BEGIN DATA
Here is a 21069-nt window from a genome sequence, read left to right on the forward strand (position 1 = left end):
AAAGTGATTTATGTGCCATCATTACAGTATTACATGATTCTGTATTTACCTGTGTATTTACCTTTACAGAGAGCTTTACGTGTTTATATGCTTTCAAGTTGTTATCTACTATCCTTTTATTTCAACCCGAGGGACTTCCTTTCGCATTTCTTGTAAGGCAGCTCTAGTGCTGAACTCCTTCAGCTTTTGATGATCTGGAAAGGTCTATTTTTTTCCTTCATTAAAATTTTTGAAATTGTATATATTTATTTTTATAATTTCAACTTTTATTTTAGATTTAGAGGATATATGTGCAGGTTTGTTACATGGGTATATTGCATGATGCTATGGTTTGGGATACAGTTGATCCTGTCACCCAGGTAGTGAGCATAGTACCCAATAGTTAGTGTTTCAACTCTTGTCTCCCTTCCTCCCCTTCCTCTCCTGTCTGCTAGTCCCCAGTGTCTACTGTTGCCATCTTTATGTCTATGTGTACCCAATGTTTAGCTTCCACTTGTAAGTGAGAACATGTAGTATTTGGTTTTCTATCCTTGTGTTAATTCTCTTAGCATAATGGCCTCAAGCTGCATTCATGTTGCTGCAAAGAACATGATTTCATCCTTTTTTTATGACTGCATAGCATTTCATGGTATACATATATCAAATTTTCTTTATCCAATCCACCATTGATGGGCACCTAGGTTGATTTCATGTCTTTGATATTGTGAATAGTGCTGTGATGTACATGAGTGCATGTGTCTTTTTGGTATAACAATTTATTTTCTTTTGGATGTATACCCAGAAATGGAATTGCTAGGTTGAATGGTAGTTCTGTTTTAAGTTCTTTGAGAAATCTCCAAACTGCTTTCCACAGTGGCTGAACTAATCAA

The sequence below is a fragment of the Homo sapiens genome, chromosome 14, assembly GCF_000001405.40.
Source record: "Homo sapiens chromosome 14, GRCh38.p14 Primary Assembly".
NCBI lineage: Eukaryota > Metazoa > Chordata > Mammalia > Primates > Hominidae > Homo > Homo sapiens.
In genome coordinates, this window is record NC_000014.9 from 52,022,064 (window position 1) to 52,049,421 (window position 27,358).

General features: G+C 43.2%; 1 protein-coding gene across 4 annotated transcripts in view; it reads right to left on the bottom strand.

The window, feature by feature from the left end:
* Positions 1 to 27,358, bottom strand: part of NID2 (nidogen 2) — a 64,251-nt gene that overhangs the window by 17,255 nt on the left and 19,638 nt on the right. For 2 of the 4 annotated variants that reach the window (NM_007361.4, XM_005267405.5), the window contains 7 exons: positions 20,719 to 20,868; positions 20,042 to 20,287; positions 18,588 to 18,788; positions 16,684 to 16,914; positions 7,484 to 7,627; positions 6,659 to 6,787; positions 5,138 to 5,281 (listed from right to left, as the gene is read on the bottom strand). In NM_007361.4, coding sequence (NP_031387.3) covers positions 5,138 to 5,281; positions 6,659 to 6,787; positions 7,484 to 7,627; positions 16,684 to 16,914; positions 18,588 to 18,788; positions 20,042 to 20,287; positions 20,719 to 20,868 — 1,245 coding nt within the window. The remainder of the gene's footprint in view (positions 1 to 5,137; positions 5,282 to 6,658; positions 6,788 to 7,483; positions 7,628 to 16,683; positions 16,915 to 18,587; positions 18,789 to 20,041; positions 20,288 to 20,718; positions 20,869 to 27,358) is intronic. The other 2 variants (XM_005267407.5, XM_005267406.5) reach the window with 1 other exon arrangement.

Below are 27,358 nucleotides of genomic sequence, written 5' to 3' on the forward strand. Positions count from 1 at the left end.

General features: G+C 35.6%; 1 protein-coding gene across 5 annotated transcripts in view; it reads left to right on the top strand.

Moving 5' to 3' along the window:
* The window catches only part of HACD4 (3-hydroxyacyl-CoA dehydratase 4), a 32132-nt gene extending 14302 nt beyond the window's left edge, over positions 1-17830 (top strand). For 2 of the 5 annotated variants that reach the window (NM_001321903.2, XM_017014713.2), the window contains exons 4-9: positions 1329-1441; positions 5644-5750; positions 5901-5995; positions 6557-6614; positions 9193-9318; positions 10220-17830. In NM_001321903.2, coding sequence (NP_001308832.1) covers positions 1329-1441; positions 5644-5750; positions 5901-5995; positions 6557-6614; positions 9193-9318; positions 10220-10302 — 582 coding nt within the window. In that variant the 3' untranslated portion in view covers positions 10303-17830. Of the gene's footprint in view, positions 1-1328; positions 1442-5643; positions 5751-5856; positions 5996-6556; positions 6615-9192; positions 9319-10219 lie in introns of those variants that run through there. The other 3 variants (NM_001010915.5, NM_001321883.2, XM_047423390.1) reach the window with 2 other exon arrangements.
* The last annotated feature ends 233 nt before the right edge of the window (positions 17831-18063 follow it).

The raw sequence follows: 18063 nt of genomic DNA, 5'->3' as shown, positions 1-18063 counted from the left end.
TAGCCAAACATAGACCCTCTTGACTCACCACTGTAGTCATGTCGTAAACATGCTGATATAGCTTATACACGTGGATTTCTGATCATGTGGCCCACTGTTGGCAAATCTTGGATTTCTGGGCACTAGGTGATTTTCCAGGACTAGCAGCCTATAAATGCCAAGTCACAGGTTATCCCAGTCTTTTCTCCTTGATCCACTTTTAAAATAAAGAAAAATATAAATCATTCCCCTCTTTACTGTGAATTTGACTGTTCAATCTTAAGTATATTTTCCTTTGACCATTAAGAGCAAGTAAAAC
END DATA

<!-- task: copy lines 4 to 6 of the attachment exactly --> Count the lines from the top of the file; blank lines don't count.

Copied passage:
Source record: "Homo sapiens chromosome 14, GRCh38.p14 Primary Assembly".
NCBI lineage: Eukaryota > Metazoa > Chordata > Mammalia > Primates > Hominidae > Homo > Homo sapiens.
In genome coordinates, this window is record NC_000014.9 from 52,022,064 (window position 1) to 52,049,421 (window position 27,358).